Movie goers looking for some tongue in cheek horror might find their sweet spot with director Christopher Landon’s “Happy Death Day 2U,” though the sequel feels eerily similar to its predecessor “Happy Death Day.”
“Happy Death Day 2U” picks right up where it’s predecessor left off, with protagonist Tree (Jessica Rothe) navigating through a looping day with a person in a baby mask trying to kill her. However, she is not in the clear yet when it turns out that her boyfriend Carter’s (Israel Broussard) roommate Ryan (Phi Vu), has just become stuck in the same day with another killer in a baby mask. This sets up a series of actions that throw Tree right back into the thick of this Groundhog Day meets slasher comedy in order to set things right again.
Landon also returns to deliver some of the same style he brought to the original to the sequel as well. Similar to the first “Happy Death Day,” Landon picks out slasher genre tropes with a dash of dark comedy that give the sequel the same non-self serious feel that worked a treat in the original. He understands that both “Happy Death Days” play on classic tropes and really plays it up—admittedly sometimes too much—but it’s still enjoyable.
Rothe returning as Tree delivers in almost every scene she’s in, whether she’s in a building tracking down the killer, in a comical scenario of living the same day repeatedly, or even throwing the emotional punches that this film delivers. Because of that, you genuinely care about what happens to Tree and every time Landon focuses the story on her, it’s all the better for it. Without her, this film does not work.
“Happy Death Day 2U” also does a decently good job of expanding and fleshing out the background characters we only saw small glimpses of in the original. Also, this sequel—thankfully—tries to explain the occurrences of the original that were somewhat infuriatingly left unanswered. The lack of answers at times gave the second movie a more sci-fi feel. It also tries to branch out from the cycle of seeing many the same events multiple times since the same day is being replayed over and over again by skipping many of them entirely, which I think was a good choice that kept the new material a little more fresh.
Unfortunately, not everything in the sequel feels fresh. While the charming tones of the original are present throughout much of the film, some of the more major plot points feel like a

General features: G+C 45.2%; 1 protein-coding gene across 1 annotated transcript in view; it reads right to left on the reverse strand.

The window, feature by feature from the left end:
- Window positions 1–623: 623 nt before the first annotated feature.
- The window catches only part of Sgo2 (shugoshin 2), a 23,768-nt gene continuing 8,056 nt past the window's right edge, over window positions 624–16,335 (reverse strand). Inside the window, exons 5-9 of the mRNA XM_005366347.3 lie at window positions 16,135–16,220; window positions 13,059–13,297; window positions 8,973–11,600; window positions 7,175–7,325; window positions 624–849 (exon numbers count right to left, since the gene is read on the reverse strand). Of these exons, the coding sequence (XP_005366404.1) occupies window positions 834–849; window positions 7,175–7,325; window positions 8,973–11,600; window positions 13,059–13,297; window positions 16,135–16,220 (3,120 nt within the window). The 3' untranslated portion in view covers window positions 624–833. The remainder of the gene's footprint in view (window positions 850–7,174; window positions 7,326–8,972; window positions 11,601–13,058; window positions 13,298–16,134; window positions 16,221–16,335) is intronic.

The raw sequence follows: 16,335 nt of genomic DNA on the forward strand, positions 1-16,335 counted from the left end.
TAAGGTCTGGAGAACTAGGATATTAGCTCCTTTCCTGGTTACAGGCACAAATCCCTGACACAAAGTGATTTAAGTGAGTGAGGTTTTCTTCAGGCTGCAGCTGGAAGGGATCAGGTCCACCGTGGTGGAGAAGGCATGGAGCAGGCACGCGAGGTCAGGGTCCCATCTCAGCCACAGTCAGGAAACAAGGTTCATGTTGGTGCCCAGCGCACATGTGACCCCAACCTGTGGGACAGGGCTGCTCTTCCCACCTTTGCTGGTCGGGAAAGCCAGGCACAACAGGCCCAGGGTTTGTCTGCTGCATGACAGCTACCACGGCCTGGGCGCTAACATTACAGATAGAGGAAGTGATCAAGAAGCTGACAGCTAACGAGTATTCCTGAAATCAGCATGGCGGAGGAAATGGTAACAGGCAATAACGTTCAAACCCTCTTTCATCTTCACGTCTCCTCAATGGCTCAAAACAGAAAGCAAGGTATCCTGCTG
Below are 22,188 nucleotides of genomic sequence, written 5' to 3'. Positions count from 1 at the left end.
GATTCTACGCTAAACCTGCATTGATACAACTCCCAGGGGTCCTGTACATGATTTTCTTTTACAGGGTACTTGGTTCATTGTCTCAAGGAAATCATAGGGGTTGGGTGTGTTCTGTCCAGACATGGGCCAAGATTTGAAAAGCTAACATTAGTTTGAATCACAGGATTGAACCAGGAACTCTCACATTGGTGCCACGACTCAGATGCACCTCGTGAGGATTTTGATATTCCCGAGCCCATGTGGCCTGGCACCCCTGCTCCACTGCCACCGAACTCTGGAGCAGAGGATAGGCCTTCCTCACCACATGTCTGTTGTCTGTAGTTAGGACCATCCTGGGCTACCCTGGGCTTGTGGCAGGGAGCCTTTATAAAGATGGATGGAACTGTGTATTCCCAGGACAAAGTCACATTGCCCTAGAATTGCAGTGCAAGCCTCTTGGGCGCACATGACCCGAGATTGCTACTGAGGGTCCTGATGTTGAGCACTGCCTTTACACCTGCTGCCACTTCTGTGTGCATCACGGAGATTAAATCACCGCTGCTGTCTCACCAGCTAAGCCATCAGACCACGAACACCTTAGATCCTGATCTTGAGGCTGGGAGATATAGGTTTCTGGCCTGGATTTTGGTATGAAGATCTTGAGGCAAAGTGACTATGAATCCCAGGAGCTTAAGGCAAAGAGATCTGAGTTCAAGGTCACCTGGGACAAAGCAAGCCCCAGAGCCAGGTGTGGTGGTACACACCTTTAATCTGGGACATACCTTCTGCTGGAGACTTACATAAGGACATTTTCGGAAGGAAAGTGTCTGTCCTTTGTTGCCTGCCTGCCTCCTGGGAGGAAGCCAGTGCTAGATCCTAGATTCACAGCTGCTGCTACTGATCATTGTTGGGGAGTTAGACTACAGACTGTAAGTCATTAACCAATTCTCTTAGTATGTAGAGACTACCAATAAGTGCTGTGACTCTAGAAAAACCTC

copy and paste from the first movie. It is understable that certain events repeat because this is a film about living the exact same day over and over again, however, when major plot points and character decisions feel exactly like the original, it begins to take away from the viewing experience of the sequel.
The sequel changes the type of comedy slightly as well in an effort to be conventionally funny. Detrimentally, not all of these jokes land, and “Happy Death Day 2U” is much funnier when it returns to its dark comedy roots. Giving the same feel with different plot points would have helped the tension of the film, but completely compromising the freshness of the tone that many loved in the original would have given a more familiar feel to boot.
There is one big problem from the original that unfortunately translates to the sequel: the killer. The slasher aspect of the film isn’t terrible, though it mostly relies on jumpscares to instill fear in the audience. The ultimate let down is the mystery of who the killer is, just like the original.
In the grand scheme of things, it didn’t really make sense in the entire context of the movie. While the killer the last time around was directly connected to Tree’s journey to becoming a better person, the killer this time feels very forced.
The best parts of “Happy Death Day 2U” are when it captures the tone of the original, and focuses on its main character Tree. However, an over reliance on similar plot points to the original, an added new type of humor, and a somewhat disappointing final act and conclusion, all hinder the enjoyment of the sequel. On its own, I feel this film would have been as fairly close to as enjoyable as the first, but it borrowed so heavily from the first and knowing what came before, the sequel falls into the shadow of its predecessor.
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